MEDICAL WARNING: 'If you have flu symptoms get tested now'
A cluster of COVID-19 cases connected to the Brisbane Youth Detention Centre has health authorities concerned, with more cases said to be "likely" over the weekend.
Premier Annastacia Palaszczuk today confirmed six new cases of COVID-19 linked to the Brisbane Youth Detention Centre where a 77-year-old supervisor tested positive earlier this week.
A further three cases have been recorded for the state but those cases are linked to ships offshore.
It comes as the state's Chief Health Officer Jeannette Young gave a shock warning to those with symptoms.
"I can clearly say in Brisbane and in Ipswich, if you've got symptoms of the flu it's most likely to be COVID, not flu," Dr young said.
Of the six new cases related to the youth detention centre, four are staff members at the detention centre and two are relatives of those staff.
These people live and work across a range of locations in the southeast, including Springwood State High School and Ipswich Hospital.
Chief Health Officer Jeannette Young last night locked down aged care facilities and disability accommodation centres in the region after receiving news of the new cases.
Mr Miles said the aged care and disability accommodation service lockdowns were effective across the Metro South, Metro North and West Moreton areas.
"Anyone in the greater Brisbane and Ipswich areas with any symptoms at all are urged to visit one of the testing locations," he said.
Ipswich City Council Mayor Teresa Harding said the Council was urgently working with Queensland Health to establish a drive-thru testing clinic in the region.
"Case numbers are being reported at seven and are expected to grow," Cr Harding said.
"We now have had community transmission in Ipswich … this is a first for us.
"It is very important that we prevent further spread of the virus.
"In the next 12 hours our key focus will be assisting West Moreton Health to establish another drive-thru fever clinic."
Cr Harding urged Ipswich residents to strictly follow health restrictions over the next two weeks to prevent a larger outbreak.
"The longer the virus is active in our city the more people are at risk and the bigger the impact to local businesses and local jobs," she said.
Queensland Health will test all 500 workers and 127 inmates from the Brisbane Youth Detention Centre.
Mr Miles said contact tracers had been working through the night to get on top of the cluster linked to the Wacol detention centre.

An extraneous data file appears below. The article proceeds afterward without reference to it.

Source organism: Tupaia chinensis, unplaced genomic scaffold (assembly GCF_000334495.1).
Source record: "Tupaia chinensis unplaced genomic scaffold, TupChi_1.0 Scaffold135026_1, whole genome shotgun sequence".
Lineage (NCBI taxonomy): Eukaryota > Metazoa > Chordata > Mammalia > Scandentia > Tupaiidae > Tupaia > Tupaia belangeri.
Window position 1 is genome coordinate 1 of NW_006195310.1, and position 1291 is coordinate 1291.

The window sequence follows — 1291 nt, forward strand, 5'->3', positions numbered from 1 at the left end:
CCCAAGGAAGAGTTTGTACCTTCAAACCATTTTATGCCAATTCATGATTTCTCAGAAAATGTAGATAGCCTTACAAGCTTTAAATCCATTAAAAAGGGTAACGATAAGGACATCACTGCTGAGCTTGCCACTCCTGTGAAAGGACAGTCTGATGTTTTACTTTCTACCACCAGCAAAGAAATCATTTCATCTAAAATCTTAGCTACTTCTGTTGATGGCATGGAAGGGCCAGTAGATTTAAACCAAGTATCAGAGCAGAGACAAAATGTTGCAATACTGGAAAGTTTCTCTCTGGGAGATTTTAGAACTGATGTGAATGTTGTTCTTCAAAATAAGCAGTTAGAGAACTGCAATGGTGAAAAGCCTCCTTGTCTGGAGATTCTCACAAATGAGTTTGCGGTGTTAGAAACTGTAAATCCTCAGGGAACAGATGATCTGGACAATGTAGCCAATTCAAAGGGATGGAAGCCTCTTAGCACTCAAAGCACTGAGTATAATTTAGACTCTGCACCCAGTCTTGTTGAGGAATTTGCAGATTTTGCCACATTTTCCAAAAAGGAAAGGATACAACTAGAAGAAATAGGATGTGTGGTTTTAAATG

Ms Palaszczuk said the Queensland Disaster Management Committee would meet later today to respond to the latest cluster.
She called on people living in the Brisbane and West Moreton regions to avoid large gatherings this weekend.
The three new cases unrelated to the youth detention centre include two crew members from a cargo ship off the coast of Mackay.
The third is a member from the cargo ship off the coast of Townsville where two men tested positive last week.
There are now 15 active cases in Queensland.
The new cases add to a worrying situation developing in Ipswich, with the Wacol detention centre supervisor's positive result recorded late on Wednesday.
Earlier yesterday, health officials said they would not release a list of locations where the infected woman travelled through the community, because it was not needed.
Public health alerts are only released when health officials are unable to track down contacts at the locations where a case visited.
Dr Young said further tests were being conducted on staff and residents at the centre over the weekend, as authorities looked at genomic sequencing to try to work out how the woman contracted the virus.
Dr Young also confirmed on Friday there was a new probable historic case from a person who no longer has the virus, after they took a serology test.
"It's of no concern and we can actually link it back to a known outbreak that occurred earlier on in the pandemic," she said.
It came as St Andrew's Ipswich Private Hospital closed its doors to visitors as a precautionary measure following the infection of the supervisor from Bundamba.
Maternity patients could only have one support person for the birth of their child, and the visitor would not be allowed to re-enter the facility once they leave.
"This is a developing situation and these visitor restrictions will remain in place until further notice," the hospital said in a statement.
Despite the new protocols, the hospital said it did not have any positive COVID-19 tests.
"This is precautionary and not a time for panic," the statement read.
A Facebook post said the visitor restrictions had been made under the direction and guidance of Queensland's Chief Health Officer Jeannette Young.
An extra walk-in COVID testing clinic has been established in Bundamba by West Moreton Health for the weekend at the Salvation Army Church Hall.
The detention centre supervisor, who is in a stable condition in the Ipswich Hospital with COVID-19, reported mild symptoms on August 10 and worked five shifts while infectious.
Testing of 127 youth and more than 500 staff at the Wacol centre began on Thursday.
NEW COVID CASES IN QUEENSLAND
• A Marsden man who works at the Brisbane Youth Detention Centre, became ill about August 10.
• A Carindale man who works at the detention centre and for QBuild. He has been doing work for QBuild at Springwood State High School.
• The Carindale man's wife.
• A North Ipswich man who works at the detention centre and also at a disability accommodation service.
• A relative of that North Ipswich man, who has been at Ipswich Hospital.
• A Forest Lake woman who works at the detention centre.
• Two crew members from a cargo ship off the coast of Mackay.
• A crew member from the cargo ship off the coast of Townsville where two men tested positive last week.